The ones we already agreed on: Human Rights! Once Article 25 is guaranteed, power will shift dramatically and for the better towards citizens, workers, consumers, i.e. HUMANS. Then the last point of question 1 is no longer “how to attract international capital?” But “how to attract humans?” I can’t shake this “crazy” vision of leggy hostesses lining the Swiss border with vendor’s trays full of passports and bars of chocolate, handed out to everyone prepared to share their time on earth with us. What’s really crazy: we already do this today – but only for corporations and rich individuals/tourists.

3.
Have you observed any shifts away from worldwide taxation?
No. I would be in favour of worldwide taxation. However, (a) I doubt taxation is meant to survive forever as a concept, and (b) am sceptical about a world-tax having any chances for the brief period it might be needed. Rather than live out their natural “local bias” (Ricardo/Smith), people are mislead about what constitutes foreign mingling. (Corporations are the real aliens, not immigrants, nor reptilian shapeshifters from the UN and of course the IMF, Word Bunk etc.)

4.
Would an end to deferral of taxation be beneficial for some countries?
You mean the system whereby people can decide for themselves when to pay taxes?
Isn’t it amazing how these questions answer themselves once you translate them into plain English!

5.
Do you have suggestions regarding the arm’s length pricing method that would benefit developing countries?
As amendments: tricky – see 1.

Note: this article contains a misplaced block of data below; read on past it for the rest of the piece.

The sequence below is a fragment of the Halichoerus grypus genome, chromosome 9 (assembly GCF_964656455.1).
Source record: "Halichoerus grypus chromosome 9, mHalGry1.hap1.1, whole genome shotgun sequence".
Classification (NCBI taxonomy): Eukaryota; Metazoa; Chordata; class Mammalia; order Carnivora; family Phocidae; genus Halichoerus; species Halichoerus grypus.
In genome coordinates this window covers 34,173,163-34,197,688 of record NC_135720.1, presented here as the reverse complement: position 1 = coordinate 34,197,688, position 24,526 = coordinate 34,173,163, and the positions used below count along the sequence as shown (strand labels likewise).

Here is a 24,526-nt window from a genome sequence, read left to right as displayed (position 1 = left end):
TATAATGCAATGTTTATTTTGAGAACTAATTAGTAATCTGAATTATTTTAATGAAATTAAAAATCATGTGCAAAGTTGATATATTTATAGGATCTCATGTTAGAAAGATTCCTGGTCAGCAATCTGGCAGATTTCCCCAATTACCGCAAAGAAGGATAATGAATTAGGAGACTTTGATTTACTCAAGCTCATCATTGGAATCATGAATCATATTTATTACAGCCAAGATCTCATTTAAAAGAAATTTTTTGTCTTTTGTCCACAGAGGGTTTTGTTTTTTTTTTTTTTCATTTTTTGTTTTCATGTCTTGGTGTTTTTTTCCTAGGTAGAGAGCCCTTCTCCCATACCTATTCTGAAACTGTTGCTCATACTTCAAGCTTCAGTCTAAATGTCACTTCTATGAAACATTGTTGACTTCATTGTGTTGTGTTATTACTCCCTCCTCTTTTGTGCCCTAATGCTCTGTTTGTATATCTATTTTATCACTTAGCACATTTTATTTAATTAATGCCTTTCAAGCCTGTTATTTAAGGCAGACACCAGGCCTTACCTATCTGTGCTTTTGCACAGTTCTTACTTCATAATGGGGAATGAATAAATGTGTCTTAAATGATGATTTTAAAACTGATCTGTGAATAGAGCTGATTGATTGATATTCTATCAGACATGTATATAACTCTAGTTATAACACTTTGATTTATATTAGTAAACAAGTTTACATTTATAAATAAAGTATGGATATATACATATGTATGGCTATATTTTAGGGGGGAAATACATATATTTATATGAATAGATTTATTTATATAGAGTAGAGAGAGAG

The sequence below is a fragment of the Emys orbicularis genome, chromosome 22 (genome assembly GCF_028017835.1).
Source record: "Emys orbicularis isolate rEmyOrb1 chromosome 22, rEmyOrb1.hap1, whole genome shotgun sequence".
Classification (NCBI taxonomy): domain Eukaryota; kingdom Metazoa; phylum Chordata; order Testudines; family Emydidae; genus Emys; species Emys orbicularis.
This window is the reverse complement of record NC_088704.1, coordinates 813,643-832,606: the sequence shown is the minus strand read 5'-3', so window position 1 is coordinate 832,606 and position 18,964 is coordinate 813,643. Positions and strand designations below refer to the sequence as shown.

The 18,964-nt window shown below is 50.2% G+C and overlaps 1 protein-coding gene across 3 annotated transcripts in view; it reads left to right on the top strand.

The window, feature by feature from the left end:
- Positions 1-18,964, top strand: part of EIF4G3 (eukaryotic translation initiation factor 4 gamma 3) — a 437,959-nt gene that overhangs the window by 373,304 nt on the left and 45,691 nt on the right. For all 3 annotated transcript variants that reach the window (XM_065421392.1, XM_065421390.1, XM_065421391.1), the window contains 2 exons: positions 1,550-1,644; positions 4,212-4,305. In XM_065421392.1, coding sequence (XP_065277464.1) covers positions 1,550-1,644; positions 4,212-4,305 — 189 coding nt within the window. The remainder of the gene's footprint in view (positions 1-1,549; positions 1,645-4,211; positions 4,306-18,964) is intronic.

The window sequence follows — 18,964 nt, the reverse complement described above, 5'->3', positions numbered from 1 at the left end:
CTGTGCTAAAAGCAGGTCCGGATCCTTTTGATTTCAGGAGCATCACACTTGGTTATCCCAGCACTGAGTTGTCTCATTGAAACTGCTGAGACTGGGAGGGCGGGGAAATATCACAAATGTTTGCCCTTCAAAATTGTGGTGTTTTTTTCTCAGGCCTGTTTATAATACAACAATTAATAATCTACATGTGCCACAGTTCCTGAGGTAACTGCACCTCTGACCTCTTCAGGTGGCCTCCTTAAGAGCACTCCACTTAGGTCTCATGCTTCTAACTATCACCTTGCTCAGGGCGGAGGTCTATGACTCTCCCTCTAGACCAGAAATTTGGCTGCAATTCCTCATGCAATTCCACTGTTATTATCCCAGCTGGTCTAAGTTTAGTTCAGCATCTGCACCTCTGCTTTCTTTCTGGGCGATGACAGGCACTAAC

Shame “just do it” won’t play in court.

6.
Do you have views on formulary apportionment for developing countries? Other countries? International business?
Yes, yes, and yes.

If you support such a system, what allocation factors would you suggest?
Simplify, without over-simplifying. The same-sized/quality cup of coffee at an international franchise brings a fraction of the tax it would at the mom-and-pop cafe next door. How do you explain that to common citizens? What sort of framework does this provide for well-meaning politicians to operate in?

You’d already achieve a lot if all lawyers of the world were required to spend one tenth of their time working for public interests. Follow the money, and limit their actions to public interests at the source, and there’s your apportionment!

Also strongly support local currencies, notably ccc. See draft 2.3 for my thoughts on how ccc could be structured to bypass a truckload of legalese.

7.
How should we treat places where significant profits are funnelled for no good reason?